Malik also went on to share that AJ is one of the nicest and most genuine guys he knows. He considers Hoggard to be one of his best friends not just on the team, but in his life. Hall mentioned that AJ is the first guy to text you when you are struggling with something outside of basketball.

That’s the best type of leader in my opinion. Someone who pushes you to be great on the court but always makes sure you are okay off the court.

Sophomore guard Tre Holloman responded to this tweet on Twitter agreeing with what Hall said.

The next time you think AJ looks out of it in a game, remember this interview. Remember that Malik Hall mentioned that nobody on the team feels this way and they all know that how AJ truly feels doesn’t match the “AJ face.”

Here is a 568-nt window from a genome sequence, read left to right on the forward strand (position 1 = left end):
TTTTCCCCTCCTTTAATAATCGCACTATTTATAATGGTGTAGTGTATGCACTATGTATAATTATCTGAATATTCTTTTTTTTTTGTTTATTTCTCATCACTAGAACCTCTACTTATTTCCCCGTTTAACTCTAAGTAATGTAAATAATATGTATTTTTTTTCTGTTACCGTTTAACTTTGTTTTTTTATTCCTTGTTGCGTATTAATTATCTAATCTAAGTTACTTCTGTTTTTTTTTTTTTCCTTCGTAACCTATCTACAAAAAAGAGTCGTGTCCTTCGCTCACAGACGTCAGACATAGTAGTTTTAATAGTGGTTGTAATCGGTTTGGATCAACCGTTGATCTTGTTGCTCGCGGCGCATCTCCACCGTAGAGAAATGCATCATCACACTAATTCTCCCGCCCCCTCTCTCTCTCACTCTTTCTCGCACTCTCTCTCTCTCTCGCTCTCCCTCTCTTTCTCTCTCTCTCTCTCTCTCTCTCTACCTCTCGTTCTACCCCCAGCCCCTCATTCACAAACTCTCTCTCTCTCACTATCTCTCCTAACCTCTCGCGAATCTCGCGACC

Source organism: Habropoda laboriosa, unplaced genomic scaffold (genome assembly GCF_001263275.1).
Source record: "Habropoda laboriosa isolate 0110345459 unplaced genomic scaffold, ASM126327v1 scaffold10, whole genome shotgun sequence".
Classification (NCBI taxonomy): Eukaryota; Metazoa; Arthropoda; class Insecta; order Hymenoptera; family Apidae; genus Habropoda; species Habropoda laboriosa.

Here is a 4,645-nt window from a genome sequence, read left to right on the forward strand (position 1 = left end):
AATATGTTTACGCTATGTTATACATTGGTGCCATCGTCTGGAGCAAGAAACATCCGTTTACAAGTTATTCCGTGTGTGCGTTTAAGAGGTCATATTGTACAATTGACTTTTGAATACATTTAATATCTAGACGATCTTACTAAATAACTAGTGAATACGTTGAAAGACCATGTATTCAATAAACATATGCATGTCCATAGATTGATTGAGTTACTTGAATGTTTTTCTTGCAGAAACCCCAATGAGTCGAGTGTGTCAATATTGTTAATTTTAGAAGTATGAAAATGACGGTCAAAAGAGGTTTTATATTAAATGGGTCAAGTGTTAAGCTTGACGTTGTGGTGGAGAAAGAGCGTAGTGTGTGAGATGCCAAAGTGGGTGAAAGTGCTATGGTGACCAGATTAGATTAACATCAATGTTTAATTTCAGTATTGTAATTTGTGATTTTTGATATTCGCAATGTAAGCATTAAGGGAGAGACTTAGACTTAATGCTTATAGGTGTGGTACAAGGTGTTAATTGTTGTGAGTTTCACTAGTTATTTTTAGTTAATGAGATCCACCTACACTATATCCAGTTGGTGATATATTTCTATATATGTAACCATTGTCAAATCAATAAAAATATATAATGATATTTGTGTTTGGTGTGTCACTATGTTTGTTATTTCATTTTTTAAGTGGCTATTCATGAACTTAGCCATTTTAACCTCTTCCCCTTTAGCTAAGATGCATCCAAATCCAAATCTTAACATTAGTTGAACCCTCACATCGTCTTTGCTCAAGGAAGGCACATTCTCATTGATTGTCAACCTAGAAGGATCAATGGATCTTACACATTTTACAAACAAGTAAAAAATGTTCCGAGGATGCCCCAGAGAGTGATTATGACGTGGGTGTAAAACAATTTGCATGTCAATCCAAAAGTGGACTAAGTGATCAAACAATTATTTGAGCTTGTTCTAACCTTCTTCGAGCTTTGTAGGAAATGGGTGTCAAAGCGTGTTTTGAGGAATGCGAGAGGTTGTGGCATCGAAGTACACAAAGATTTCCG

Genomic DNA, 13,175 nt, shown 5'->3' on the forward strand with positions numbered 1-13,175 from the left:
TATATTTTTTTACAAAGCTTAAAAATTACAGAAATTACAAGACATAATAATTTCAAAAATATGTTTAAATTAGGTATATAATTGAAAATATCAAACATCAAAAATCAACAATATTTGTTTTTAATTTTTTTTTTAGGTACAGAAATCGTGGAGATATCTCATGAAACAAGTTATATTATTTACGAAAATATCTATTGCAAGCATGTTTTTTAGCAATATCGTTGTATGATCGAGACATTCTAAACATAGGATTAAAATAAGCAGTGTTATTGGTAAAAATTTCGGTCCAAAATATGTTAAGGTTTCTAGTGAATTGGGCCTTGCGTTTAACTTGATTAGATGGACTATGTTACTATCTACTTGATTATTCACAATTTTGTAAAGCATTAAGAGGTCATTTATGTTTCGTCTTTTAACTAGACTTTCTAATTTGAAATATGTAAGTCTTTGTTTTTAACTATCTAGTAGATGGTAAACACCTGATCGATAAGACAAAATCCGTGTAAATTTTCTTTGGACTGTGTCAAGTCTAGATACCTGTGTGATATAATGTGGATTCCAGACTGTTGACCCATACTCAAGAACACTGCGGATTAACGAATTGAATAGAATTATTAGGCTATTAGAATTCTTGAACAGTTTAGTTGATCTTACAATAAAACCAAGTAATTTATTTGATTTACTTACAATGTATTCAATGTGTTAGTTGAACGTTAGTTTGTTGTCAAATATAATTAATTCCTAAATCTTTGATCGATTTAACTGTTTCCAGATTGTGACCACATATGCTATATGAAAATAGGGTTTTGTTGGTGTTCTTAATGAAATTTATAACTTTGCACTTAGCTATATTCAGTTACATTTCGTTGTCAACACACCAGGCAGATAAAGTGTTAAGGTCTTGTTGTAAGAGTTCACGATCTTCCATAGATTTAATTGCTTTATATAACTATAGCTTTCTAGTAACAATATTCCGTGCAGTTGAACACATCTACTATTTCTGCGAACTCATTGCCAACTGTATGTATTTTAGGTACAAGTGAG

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Writer says there’s a huge gap between Purdue and Michigan State basketball

This seems like a wild claim.



Michigan State basketball
© Adam Cairns/Columbus Dispatch / USA TODAY NETWORK

Gregg Doyel of the Indy Star claims that Purdue is “historically loaded” and there’s a huge gap between them and Michigan State basketball.

With the news of Jaden Akins and AJ Hoggard returning along with Tyson Walker and Malik Hall to go along with the No. 4 recruiting class in the country, Michigan State basketball went from a conference title contender to a national title contender.

Essentially everyone who follows college basketball has Michigan State as a top-five team and right there in the Big Ten as 1B to Purdue’s 1A — some even have it the other way around.